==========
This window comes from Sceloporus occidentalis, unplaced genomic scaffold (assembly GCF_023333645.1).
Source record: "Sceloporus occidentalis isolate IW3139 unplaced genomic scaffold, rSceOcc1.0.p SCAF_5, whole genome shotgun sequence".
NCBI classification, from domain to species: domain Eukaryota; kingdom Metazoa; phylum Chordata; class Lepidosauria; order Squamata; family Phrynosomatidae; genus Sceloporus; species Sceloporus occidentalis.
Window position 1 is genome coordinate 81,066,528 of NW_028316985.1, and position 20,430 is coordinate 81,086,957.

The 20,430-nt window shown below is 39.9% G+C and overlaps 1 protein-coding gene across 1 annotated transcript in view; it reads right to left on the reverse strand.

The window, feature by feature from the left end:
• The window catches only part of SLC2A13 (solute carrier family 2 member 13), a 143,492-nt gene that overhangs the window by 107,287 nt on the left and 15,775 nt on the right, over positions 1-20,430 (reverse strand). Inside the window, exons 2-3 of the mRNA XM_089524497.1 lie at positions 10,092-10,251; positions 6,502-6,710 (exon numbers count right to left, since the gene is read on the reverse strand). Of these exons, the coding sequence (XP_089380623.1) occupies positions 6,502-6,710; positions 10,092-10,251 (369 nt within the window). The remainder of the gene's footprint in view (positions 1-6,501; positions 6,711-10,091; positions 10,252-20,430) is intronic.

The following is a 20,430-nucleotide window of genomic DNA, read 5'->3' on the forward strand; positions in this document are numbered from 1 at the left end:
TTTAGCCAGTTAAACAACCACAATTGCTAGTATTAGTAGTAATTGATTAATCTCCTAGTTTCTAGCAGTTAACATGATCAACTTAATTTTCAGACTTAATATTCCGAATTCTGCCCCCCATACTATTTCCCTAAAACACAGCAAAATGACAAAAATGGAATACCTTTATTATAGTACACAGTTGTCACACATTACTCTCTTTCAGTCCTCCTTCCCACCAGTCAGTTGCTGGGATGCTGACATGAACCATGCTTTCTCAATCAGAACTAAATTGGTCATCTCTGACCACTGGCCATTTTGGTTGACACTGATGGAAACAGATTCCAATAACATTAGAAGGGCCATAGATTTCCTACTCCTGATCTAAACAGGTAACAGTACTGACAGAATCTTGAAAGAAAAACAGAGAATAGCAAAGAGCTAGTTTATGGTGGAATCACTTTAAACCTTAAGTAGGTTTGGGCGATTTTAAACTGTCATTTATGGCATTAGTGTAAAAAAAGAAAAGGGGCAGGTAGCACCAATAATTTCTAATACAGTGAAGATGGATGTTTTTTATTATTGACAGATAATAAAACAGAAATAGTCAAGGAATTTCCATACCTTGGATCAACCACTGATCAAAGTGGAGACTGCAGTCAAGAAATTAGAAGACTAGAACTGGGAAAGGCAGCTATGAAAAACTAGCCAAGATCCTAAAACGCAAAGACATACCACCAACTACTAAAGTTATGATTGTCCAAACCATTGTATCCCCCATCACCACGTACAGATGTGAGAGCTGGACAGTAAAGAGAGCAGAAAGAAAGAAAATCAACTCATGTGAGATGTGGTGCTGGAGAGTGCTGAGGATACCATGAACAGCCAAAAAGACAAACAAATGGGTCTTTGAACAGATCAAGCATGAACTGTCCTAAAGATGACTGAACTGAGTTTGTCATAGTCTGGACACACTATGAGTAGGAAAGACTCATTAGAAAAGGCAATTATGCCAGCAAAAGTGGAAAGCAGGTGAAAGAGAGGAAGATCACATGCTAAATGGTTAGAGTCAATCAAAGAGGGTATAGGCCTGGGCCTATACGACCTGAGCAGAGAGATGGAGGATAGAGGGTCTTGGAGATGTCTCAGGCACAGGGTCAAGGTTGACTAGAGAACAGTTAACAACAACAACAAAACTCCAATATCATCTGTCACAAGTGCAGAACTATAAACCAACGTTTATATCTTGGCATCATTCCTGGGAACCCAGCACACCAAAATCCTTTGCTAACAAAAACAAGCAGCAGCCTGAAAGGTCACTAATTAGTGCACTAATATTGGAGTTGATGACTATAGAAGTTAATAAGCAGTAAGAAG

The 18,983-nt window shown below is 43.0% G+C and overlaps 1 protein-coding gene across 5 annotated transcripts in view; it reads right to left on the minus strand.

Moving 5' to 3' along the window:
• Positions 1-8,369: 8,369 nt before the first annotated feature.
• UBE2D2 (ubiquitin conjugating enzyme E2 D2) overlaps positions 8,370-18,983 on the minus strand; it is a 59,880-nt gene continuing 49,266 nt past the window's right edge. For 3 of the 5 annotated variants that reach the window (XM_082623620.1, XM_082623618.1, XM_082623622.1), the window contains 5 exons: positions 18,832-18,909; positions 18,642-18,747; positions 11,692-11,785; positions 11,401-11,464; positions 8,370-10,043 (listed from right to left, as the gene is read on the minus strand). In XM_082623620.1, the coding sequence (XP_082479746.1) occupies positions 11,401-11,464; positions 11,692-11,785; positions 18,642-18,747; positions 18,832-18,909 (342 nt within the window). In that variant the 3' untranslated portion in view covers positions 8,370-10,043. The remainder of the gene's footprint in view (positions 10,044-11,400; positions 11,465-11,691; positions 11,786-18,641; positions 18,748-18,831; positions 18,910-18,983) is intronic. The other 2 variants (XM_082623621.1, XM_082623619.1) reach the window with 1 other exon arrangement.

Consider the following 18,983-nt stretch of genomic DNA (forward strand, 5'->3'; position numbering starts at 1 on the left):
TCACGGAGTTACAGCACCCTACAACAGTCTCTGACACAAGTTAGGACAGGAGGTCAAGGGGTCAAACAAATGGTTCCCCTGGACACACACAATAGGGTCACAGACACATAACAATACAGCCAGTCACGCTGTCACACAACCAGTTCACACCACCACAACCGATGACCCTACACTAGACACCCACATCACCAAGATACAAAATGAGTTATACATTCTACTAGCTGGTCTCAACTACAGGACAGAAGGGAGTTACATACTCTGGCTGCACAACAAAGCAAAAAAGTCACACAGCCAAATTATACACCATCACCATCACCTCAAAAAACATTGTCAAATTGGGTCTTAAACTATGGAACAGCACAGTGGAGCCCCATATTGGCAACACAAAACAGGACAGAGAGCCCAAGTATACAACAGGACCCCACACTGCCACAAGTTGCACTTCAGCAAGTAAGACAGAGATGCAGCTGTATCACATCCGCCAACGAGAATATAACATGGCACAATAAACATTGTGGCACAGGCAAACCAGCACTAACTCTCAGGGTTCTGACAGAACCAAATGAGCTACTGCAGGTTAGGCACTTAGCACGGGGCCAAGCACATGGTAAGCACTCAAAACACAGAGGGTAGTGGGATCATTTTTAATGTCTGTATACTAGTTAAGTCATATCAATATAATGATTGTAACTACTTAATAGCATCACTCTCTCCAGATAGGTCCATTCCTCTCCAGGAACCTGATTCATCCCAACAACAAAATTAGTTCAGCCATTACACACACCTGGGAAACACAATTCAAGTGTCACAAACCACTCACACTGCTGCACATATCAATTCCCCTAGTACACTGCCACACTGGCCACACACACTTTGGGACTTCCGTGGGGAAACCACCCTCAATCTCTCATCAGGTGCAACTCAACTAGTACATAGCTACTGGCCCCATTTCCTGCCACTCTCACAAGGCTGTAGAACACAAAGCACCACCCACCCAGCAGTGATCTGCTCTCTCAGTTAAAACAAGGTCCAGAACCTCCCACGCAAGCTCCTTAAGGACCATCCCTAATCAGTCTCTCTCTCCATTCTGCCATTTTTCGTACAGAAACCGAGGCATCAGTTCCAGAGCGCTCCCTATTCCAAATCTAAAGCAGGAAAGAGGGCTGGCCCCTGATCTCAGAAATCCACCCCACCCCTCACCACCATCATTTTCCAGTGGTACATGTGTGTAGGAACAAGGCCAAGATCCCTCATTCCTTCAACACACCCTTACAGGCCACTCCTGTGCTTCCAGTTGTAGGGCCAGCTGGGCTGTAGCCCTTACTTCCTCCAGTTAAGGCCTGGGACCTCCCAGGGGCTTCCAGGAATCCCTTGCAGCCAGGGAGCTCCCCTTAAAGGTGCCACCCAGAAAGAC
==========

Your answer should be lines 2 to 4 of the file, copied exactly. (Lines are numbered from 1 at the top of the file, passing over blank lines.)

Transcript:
Source record: "Sceloporus occidentalis isolate IW3139 unplaced genomic scaffold, rSceOcc1.0.p SCAF_5, whole genome shotgun sequence".
NCBI classification, from domain to species: domain Eukaryota; kingdom Metazoa; phylum Chordata; class Lepidosauria; order Squamata; family Phrynosomatidae; genus Sceloporus; species Sceloporus occidentalis.
Window position 1 is genome coordinate 81,066,528 of NW_028316985.1, and position 20,430 is coordinate 81,086,957.